After many months of adoring media coverage and Democratic triumphalism, President Obama is now getting pasted by carnivorous columnists, angry activists, and House hotheads for every bow to bipartisanship, every deviation from liberal orthodoxy, and every tax-deficient nominee.
The problem is not that Obama is doing a bad job. For a new president beset with the most daunting combination of economic and national security nightmares in many decades, and with a recent run of bad luck, he’s doing his job quite well. Shepherding the $789 billion economic stimulus bill through the ideologically polarized Congress was no small feat. And for a man seeking to overcome determined Republican opposition without demonizing his adversaries, he hit the right notes (if too long-windedly) in his first prime-time presidential press conference on Monday.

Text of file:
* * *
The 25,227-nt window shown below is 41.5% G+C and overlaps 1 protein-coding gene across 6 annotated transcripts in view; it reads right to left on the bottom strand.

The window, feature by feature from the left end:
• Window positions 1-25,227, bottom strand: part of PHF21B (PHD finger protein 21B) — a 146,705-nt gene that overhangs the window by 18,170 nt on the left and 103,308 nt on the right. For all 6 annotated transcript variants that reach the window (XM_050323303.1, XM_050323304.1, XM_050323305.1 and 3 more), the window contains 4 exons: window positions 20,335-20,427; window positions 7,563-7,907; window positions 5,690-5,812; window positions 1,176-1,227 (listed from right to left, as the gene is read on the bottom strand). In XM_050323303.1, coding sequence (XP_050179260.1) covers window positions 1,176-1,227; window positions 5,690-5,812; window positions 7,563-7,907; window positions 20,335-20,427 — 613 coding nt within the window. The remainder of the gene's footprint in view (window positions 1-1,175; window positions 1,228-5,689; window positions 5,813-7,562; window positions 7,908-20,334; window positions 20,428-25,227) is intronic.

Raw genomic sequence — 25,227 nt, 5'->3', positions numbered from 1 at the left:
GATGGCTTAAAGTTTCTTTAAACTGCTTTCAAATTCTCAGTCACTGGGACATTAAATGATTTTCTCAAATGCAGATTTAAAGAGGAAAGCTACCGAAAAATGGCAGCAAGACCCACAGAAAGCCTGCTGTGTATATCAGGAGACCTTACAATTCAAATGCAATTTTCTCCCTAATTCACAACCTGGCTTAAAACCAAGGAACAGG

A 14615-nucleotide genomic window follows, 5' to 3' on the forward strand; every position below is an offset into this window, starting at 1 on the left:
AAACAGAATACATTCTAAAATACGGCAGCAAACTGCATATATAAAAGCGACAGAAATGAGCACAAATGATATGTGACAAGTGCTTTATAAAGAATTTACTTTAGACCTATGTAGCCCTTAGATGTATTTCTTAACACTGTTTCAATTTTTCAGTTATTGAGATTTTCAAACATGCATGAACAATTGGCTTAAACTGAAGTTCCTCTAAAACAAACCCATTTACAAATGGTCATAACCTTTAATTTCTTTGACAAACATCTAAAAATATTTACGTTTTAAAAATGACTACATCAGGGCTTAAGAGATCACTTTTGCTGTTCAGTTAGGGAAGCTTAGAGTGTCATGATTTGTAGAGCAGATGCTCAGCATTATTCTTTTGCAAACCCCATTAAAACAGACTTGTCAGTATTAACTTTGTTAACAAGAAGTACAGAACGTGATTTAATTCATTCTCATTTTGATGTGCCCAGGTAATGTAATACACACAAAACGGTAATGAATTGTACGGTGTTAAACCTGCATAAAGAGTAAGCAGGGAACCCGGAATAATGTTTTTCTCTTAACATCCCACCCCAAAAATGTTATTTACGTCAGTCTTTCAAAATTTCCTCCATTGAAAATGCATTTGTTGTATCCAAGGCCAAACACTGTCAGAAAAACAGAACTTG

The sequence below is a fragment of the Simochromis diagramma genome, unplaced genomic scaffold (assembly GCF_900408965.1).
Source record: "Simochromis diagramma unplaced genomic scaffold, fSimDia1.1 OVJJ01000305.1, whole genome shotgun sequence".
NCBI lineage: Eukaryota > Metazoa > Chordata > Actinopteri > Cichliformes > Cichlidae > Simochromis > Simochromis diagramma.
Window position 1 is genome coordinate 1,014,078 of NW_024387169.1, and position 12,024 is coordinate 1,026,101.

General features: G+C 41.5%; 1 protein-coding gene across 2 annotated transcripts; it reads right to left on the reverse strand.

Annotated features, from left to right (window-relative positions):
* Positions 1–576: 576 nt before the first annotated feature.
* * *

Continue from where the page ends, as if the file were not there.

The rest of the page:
The president’s political problem is that while he tries desperately to steer the storm-tossed ship of state off the rocks, partisans in both parties are reflexively acting out "a lot of bad habits built up here in Washington," as Obama told the press.
He stuck, despite a slip or two into tough rhetoric, to his conviction that fighting for his policy agenda and rejecting "the failed theories of the last eight years" does not require ascribing base motives to the opposition, disavowing any effort at compromise, or giving up on what some call his promise of "post-partisanship."
Obama also understands that a few party-line votes driven by clashing economic philosophies do not spell the doom of post-partisanship, which boils down to seeking common ground when possible and treating political adversaries with respect. Obama’s extraordinary overtures to Republicans, he explained, "were not designed simply to get some short-term votes. They were designed to try to build up some trust over time."